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Almost a hero

Falling at the final hurdle has become part of our folklore. Swansea in 1962, Chelsea in 1963, Everton in 1978, Norwich in 1985, Manchester City in 1991, Wimbledon in 1997 and of course, Charlton in 1998, are familiar milestones. But the most painful stumble for me was Sunderland’s failure, by a single point, to win the most glittering prize of all – the top League Championship.

In season 1949/50 Sunderland were an ambitious club who bought lavishly and were probably playing the best attacking football in the country – scoring 83 goals, the highest total in the First Division. Two of the games imprinted in the memory are a Cup victory of 6-0 against Huddersfield (then a First Division side) followed by a 6-1 win a fortnight later against Derby County, both games at Roker Park and with attendances of 55,097 and 62,413. My ribs remember it well.

Outstanding was the midfield: two polished attacking wing halves, Willie Watson and Arthur Wright and two brilliantly incisive ball-playing inside forwards, Ivor Broadis and the incomparable Len Shackleton. There were the obligatory two wingers, Tommy Wright and Tommy Reynolds – different in style, but complementary in effect. In front of the marvellous Mapson was a solid three-man defence who never crossed the half-way line (they didn’t need to) and finally a centre forward few people ever heard of.

Towards the end of the war, as we began to look forward to the restart of League Football, talk was going around about a promising young man from Birmingham who was scoring lots of goals in the Midlands. As a 17-year-old he had signed for Sunderland way back in 1939, but no one up here had ever seen him. His name was Dicky Davis.

Come the restart, he didn’t find it too easy to break into the side. Cliff Whitelum was the man in possession and after his transfer to Sheffield United, Davis had to share the number nine shirt with new signing Ron Turnbull who started off brilliantly with four goals against Portsmouth, but never really reached those heights again.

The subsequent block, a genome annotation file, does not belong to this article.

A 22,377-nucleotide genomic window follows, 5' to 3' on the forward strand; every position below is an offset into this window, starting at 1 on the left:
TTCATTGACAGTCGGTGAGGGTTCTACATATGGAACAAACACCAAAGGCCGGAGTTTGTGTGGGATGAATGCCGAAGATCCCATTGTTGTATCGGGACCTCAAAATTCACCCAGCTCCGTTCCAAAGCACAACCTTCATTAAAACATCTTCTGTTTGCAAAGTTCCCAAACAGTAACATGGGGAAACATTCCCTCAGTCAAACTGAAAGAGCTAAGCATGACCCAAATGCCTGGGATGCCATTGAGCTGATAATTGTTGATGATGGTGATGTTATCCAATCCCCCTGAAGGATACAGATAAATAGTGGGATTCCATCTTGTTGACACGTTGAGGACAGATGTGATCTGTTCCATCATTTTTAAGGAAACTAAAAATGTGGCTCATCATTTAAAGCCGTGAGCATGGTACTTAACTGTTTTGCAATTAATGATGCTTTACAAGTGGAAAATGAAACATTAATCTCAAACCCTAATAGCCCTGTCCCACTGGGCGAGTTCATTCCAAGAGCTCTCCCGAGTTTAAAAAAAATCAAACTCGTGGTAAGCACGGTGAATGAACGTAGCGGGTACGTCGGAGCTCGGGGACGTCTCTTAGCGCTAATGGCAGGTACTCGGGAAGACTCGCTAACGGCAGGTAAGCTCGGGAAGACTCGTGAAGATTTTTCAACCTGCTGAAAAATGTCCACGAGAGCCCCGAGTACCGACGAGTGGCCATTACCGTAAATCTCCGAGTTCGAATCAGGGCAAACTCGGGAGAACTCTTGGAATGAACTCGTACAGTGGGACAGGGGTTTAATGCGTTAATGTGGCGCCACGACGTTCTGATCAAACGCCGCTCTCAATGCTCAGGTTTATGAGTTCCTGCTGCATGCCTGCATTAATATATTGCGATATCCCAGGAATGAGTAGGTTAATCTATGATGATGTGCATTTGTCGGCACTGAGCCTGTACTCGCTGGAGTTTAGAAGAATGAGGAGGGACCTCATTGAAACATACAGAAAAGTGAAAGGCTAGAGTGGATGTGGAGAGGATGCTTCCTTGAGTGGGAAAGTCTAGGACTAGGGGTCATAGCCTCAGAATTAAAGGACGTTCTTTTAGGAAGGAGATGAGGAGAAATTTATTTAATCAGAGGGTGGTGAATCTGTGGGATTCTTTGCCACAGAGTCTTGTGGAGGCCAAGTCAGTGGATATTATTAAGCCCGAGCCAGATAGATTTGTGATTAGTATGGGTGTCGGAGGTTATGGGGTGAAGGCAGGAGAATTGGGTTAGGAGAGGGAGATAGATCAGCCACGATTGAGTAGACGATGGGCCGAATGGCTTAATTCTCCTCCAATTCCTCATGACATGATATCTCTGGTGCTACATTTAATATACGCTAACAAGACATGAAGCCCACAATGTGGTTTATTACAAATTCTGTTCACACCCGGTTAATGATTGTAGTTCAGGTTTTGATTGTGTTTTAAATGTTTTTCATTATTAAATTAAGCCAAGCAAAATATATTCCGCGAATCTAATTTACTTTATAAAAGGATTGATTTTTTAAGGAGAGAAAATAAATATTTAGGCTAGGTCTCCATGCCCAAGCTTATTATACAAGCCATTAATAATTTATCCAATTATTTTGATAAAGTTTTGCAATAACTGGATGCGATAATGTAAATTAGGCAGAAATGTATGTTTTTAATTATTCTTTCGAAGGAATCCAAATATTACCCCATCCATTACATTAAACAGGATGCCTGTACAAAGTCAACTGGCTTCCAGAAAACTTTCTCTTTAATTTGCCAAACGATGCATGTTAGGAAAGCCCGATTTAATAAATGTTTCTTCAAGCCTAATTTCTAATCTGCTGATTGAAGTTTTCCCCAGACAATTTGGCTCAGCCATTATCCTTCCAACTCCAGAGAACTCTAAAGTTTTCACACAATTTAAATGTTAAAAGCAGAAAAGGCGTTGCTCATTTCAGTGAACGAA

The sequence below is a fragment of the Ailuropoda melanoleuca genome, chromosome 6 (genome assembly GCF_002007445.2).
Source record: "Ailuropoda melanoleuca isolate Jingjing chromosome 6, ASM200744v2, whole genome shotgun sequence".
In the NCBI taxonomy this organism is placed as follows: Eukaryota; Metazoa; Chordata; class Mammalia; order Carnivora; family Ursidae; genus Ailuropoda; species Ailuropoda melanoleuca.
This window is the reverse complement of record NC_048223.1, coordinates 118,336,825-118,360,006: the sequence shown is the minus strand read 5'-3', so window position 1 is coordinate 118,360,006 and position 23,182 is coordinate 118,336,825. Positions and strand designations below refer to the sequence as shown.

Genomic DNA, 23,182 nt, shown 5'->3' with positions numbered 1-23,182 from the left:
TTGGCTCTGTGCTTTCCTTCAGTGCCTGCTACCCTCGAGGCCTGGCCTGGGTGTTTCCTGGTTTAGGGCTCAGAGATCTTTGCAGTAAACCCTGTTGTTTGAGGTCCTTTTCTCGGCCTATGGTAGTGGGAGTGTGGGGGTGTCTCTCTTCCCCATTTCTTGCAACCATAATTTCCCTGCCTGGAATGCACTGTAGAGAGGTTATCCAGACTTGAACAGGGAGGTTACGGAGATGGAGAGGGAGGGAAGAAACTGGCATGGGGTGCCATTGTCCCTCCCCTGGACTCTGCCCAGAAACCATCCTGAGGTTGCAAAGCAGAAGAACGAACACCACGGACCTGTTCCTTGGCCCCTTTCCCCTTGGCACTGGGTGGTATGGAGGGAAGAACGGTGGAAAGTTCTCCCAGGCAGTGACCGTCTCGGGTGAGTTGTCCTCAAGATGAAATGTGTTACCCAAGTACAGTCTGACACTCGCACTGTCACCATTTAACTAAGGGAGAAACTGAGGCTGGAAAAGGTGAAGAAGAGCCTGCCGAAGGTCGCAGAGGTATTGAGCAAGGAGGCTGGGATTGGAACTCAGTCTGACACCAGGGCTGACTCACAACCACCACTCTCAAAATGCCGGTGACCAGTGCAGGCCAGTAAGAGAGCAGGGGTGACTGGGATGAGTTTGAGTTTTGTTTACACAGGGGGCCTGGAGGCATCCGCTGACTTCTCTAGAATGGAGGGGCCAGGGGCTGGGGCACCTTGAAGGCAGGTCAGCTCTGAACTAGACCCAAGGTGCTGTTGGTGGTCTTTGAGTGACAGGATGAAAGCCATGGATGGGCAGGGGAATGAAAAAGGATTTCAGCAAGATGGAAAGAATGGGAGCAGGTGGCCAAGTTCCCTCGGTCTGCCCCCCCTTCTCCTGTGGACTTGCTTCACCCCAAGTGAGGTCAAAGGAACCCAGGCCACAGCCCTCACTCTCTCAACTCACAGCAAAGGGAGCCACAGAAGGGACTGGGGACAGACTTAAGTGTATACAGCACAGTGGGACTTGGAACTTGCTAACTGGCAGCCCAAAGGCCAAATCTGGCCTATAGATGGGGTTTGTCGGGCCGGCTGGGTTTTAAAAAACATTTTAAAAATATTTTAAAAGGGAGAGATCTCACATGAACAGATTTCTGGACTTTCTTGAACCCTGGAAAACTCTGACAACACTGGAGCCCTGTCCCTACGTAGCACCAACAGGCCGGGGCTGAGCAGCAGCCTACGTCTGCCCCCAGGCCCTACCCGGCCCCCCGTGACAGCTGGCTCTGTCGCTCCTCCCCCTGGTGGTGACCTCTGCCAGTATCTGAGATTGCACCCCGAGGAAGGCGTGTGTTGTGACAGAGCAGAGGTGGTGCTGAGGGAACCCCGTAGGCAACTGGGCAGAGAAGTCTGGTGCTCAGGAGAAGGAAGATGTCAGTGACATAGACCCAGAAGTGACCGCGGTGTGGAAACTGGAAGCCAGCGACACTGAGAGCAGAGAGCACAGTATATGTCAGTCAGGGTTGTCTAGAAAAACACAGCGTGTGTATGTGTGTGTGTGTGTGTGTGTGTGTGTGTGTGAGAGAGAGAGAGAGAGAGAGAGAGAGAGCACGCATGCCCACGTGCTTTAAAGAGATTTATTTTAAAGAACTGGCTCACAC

By the 1949/50 season, Dicky Davis was our main striker. Tall, fair headed and thick-set, he fitted perfectly the stereotype of the ‘big bustling centre forward': brave, direct, good with his head, a powerful shot, but not a lot of subtlety. Jammed up near the corner flag, I looked with amazement as he rushed in to head a ball with his eyes closed. He scored a lot of goals that way and non more frequently than in that season when, with only six games to go, he was the leading scorer (26 League and Cup goals out of 35 matches) in a Sunderland team riding on top and well on course for the title.

Then he was injured. In his absence, we lost three games in a row, including what looked a home banker – against bottom of the table Manchester City, already relegated and without an away win all season. That was probably the game that lost us the Championship, Bert Trautman twice saving a penalty – which didn’t help. Davis returned for the final fixture to score a brace and become the League’s leading goal-scorer; but it was all too late and we finished third, a point behind Portsmouth who shaded Wolves on goal average.